Urine test to find smokers prone to cancer
Tue, 21 Apr 2009 17:50:29 GMT
Scientists have developed a simple urine test which has shown promising results in detecting smokers at high risk for lung cancer.
Smokers account for 87 percent of patients suffering from lung cancer -- the leading cancer killer.
Smokers with chronic obstructive pulmonary disease or those with a positive family history of lung cancer are believed to be at a higher risk of developing the condition. There is however no accurate method for determining at-risk smokers.
According to a study presented at the annual meeting of the American Association for Cancer Research, the new urine-based screening predicts the smoker's risk of developing lung cancer.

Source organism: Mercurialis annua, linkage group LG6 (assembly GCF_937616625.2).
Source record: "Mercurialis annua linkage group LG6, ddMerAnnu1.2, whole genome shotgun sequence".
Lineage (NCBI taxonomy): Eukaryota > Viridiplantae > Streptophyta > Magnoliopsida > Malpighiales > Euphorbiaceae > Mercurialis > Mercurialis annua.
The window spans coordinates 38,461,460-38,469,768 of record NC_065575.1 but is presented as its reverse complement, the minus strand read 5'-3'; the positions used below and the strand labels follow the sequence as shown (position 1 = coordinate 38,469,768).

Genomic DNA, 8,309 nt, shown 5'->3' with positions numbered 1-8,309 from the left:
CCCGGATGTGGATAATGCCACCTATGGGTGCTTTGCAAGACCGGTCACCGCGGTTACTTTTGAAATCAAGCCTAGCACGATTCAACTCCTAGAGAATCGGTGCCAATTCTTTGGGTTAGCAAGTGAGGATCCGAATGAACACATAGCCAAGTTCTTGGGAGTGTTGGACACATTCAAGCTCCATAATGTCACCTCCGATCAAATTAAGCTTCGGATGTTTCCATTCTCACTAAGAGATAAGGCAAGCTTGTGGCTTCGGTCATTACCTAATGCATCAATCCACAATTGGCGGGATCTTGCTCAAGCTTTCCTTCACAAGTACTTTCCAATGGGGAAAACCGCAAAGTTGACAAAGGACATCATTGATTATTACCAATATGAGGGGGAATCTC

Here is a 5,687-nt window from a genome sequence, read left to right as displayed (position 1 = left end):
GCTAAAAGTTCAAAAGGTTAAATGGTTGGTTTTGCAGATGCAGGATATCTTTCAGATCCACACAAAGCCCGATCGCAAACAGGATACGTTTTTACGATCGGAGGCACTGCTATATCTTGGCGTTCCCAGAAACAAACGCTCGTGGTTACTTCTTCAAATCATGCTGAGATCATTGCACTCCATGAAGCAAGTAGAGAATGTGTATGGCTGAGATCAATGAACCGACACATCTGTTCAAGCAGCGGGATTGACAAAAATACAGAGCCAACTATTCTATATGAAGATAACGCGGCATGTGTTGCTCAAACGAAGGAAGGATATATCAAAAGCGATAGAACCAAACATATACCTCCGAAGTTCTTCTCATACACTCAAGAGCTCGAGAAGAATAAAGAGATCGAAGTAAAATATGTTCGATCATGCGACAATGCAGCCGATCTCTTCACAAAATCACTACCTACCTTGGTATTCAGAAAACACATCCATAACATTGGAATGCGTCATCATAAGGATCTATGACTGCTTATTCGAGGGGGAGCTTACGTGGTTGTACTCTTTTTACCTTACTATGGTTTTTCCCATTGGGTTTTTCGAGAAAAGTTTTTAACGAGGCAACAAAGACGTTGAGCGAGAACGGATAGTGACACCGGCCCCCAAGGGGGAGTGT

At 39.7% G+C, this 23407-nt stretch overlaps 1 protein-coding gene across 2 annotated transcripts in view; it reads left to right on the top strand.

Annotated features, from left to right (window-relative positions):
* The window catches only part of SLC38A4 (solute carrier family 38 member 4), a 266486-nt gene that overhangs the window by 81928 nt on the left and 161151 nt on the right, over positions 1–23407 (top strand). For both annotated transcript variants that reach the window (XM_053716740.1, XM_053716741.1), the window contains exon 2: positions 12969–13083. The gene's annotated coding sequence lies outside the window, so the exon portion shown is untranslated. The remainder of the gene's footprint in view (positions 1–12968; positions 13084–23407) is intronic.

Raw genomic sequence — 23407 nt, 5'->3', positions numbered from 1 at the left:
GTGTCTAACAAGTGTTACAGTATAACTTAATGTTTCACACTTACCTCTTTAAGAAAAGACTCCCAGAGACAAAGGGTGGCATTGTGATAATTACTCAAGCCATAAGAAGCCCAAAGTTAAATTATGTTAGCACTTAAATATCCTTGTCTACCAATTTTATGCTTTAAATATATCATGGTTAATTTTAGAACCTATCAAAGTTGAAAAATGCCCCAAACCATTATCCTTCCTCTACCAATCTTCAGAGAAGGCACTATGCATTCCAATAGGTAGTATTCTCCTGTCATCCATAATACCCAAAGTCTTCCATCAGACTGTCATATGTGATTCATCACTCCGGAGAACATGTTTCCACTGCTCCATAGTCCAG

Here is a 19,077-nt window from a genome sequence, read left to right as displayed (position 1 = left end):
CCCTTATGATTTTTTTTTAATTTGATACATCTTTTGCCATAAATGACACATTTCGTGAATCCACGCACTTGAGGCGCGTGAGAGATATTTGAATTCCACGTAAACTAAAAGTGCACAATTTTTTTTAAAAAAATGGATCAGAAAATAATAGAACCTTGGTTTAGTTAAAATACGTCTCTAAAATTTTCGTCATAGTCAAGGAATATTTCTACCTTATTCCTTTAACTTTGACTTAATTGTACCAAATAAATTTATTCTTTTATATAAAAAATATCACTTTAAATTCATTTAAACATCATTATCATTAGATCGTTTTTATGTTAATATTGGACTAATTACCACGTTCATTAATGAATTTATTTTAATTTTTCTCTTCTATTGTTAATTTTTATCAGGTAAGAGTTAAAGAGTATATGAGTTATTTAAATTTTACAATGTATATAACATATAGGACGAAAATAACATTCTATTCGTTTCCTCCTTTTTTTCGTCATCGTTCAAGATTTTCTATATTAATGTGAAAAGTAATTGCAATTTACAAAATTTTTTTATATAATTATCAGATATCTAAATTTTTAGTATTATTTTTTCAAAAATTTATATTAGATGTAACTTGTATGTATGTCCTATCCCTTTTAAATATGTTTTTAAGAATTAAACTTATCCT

A biologic marker known as 4-(methylnitrosamino)-1-(3-pyridyl)-1-butanol or NNAL, found in the urine sample of smokers can help calculate their possible risk for the condition.
Smokers with high contents of NNAL and cotinine (a measure of smoking levels) in their urine are reported to be 8.5 times more likely to develop lung cancer.
Scientists are optimistic that the new test will be made available in the near future, adding that the test can not only help physicians detect cancer in its early stages but also motivate smokers for quitting.
source press tv